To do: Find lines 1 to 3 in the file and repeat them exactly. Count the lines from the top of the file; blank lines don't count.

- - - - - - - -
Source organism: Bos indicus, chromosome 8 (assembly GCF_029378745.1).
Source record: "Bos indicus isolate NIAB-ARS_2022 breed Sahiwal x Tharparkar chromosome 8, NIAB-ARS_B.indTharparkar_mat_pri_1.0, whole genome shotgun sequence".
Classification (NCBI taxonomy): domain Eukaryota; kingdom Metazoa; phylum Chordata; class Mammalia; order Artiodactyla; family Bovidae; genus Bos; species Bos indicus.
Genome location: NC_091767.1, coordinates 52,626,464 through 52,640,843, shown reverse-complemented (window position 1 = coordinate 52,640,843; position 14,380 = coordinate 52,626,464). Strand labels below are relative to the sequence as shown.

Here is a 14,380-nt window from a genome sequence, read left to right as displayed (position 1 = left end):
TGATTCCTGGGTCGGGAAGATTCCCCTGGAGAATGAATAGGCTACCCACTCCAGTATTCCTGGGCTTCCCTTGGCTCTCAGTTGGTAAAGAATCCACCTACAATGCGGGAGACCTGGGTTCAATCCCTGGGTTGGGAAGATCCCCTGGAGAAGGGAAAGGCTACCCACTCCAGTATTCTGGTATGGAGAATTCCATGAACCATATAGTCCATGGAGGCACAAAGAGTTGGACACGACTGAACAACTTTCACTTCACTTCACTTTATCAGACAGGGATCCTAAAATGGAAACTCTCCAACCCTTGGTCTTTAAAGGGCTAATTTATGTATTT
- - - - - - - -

Source organism: Bos indicus, chromosome 8 (assembly GCF_029378745.1).
Source record: "Bos indicus isolate NIAB-ARS_2022 breed Sahiwal x Tharparkar chromosome 8, NIAB-ARS_B.indTharparkar_mat_pri_1.0, whole genome shotgun sequence".
Classification (NCBI taxonomy): domain Eukaryota; kingdom Metazoa; phylum Chordata; class Mammalia; order Artiodactyla; family Bovidae; genus Bos; species Bos indicus.